The Laws of Nature

Friday, October 22, 2010

The Education of the Artist, Part 3


The View from the Studio Door: How Artists Find Their Way in an Uncertain World
By Ted Orland (2006)

Chapter 4: The Education of the Artist, Part 3

In this section, Orland discusses the most important mentor in his life – the famous photographer Ansel Adams. Their fifteen year relationship was critically important to this author’s development as an artist. What made Adams an effective mentor was his single-minded approach to his art coupled with a broadminded philosophy. Adams had a clear vision about the content and purpose of his work. As Orland puts it:


Over the long run what I came to value most were the intangibles I absorbed simply by standing near someone who had found something important that he needed to say through his art, had molded his technique to match that vision, and – most of all – demonstrated the strength of will it takes to stay focused on reaching that goal. It isn’t the equipment or tonal range or recent auction price or even the subject matter that I relate to when I look at Ansel’s art – it’s the sincerity and passion and care and trust he embedded into the making of that art.

I must think about this description all weekend. Isn't Adams the role model we've all been searching for as both an artist and a mentor?

What are your thoughts?

8 comments:

Peggy Stermer-Cox said...

Hi Kathy, This discussion on how we educates ourselves as artist reminds me of how challenging it is to make great art. It seems to involve complete engagement of our mind. What strength of character Ansel Adams must have had.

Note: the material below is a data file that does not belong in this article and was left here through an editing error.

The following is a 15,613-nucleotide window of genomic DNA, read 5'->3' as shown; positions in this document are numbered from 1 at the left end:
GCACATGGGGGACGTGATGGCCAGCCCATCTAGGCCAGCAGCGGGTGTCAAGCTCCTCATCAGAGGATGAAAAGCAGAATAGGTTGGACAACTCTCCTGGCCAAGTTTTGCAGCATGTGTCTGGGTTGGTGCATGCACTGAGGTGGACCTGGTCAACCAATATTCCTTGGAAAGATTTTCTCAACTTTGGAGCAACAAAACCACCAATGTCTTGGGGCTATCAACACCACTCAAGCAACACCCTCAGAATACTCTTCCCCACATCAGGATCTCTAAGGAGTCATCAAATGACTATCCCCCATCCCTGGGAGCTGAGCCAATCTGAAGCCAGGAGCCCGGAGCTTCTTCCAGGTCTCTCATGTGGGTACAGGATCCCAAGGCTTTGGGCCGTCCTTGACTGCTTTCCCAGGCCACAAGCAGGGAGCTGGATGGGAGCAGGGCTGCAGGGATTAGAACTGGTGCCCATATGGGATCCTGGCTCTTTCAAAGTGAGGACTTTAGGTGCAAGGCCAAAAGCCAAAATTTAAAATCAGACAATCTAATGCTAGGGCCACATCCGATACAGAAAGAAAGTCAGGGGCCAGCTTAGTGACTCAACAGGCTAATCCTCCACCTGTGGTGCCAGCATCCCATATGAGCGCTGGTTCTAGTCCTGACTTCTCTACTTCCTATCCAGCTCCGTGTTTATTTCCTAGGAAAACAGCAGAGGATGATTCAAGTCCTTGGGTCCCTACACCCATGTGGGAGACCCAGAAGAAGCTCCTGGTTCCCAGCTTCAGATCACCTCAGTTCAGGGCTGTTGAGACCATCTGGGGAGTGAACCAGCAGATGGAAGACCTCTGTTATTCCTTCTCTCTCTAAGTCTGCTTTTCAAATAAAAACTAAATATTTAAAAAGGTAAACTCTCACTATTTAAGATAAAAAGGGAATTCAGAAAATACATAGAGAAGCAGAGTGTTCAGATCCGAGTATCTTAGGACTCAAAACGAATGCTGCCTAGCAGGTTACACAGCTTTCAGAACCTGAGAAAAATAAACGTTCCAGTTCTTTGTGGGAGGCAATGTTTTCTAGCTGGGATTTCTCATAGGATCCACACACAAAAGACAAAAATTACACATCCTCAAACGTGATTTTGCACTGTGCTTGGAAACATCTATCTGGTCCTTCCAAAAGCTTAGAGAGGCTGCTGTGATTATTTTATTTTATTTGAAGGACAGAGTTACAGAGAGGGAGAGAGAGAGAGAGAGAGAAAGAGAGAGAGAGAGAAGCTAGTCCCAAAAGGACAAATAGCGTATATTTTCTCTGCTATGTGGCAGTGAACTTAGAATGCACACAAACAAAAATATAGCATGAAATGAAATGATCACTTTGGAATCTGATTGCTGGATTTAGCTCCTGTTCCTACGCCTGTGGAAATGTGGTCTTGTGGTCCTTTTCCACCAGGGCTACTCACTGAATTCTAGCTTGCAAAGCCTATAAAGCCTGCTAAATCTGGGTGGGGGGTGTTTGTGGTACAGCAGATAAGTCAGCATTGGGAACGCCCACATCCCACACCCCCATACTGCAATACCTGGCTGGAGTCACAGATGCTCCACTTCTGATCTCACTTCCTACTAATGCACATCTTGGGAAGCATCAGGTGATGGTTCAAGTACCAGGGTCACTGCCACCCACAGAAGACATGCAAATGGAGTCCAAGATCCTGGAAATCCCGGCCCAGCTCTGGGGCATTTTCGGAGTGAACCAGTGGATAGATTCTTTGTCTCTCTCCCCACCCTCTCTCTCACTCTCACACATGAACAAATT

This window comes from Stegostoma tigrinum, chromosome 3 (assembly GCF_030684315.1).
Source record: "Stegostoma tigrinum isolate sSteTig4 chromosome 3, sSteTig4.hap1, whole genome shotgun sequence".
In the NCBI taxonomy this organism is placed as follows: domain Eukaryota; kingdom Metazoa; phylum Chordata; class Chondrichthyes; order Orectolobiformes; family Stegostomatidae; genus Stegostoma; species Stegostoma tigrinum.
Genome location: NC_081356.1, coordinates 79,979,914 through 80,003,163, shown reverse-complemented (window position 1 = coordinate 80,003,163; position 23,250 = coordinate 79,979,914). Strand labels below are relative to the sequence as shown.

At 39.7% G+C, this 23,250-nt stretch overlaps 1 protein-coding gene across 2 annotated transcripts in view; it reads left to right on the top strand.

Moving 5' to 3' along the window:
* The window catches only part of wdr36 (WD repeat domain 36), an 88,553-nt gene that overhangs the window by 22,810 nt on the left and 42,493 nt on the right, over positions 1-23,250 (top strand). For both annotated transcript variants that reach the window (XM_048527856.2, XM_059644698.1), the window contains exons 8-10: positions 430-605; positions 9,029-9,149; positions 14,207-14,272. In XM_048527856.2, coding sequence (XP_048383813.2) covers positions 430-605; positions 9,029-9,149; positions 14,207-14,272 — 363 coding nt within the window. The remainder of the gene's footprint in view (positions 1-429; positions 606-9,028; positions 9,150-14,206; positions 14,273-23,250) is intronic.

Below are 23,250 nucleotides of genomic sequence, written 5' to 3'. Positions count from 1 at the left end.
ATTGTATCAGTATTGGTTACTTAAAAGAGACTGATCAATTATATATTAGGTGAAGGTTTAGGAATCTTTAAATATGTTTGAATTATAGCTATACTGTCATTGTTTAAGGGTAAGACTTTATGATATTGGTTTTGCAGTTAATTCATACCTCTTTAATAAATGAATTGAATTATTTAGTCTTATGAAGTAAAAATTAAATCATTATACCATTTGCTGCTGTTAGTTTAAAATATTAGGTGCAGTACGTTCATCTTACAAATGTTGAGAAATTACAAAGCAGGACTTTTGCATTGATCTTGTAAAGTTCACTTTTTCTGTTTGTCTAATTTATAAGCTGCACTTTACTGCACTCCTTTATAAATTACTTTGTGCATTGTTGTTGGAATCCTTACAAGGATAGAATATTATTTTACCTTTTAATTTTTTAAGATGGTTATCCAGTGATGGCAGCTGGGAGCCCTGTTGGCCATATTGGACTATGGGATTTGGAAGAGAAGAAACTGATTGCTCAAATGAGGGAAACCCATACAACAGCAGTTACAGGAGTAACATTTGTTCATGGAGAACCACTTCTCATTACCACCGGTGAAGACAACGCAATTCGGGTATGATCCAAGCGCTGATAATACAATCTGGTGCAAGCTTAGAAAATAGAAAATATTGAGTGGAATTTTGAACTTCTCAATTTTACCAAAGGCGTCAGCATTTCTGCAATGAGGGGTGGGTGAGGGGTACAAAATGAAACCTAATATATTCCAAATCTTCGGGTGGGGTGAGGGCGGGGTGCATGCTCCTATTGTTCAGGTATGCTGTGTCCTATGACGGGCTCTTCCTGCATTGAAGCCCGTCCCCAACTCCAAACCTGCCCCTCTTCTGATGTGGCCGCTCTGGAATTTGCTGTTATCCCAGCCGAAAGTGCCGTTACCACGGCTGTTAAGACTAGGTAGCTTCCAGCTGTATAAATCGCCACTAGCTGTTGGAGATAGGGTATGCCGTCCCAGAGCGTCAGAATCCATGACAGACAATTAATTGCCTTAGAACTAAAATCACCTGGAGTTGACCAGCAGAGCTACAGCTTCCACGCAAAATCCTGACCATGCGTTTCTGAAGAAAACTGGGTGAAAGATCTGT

-Don said...

What a lucky man Mr. Orland was to have had the opportunity to learn under Ansel Adams.

About two years ago the Bellagio Gallery of Fine Art had a great exhibit on Adams' work. As much as I enjoyed the wonderful photography, I got even more out of the excerpts from his journals which were read for each piece. It was so cool to get inside the head of the man who captured these timeless images. Having heard his 'voice' I know a little of what Mr. Orland enjoyed.

-Don

Mark Sheeky said...

My thoughts are what a great photo. Perhaps passion isn't injected but ignited, and finding someone or something to do that is most probably inevitable for those who want it.

Casey Klahn said...

How did AA keep from becoming overwhelmed and sidetracked by all of that monumental scenery? I wan to know more, now.

Now I see why I have been so interested in artist bios the past couple of years.

Good post!

Kathy said...

Hi Peggy - total immersion seems to be key alright. I wish I had known Ansel Adams!

Hi Don - that must have been a great experience! Wish I had been there.

Hi Mark - I like your word - "ignition" in contrast to injected. Thank you!

Hi Casey - I would be distracted, for certain. One of my neighbors in Maine put huge glass windows in her art studio overlooking the water. It wasn't long before she had them boarded over because the view was distracting.

hwfarber said...

I will wonder this weekend if I've known anyone who was totally immersed in his work. (Maybe those are the people we don't often meet.)

Celeste Bergin said...

I love Ansel Adams!

Kathy said...

Hi Hallie - those folks are the ones who tend to walk around in paint-covered clothes all the time with a paintbrush sticking behind their ear :-)

Hi Celeste - me too!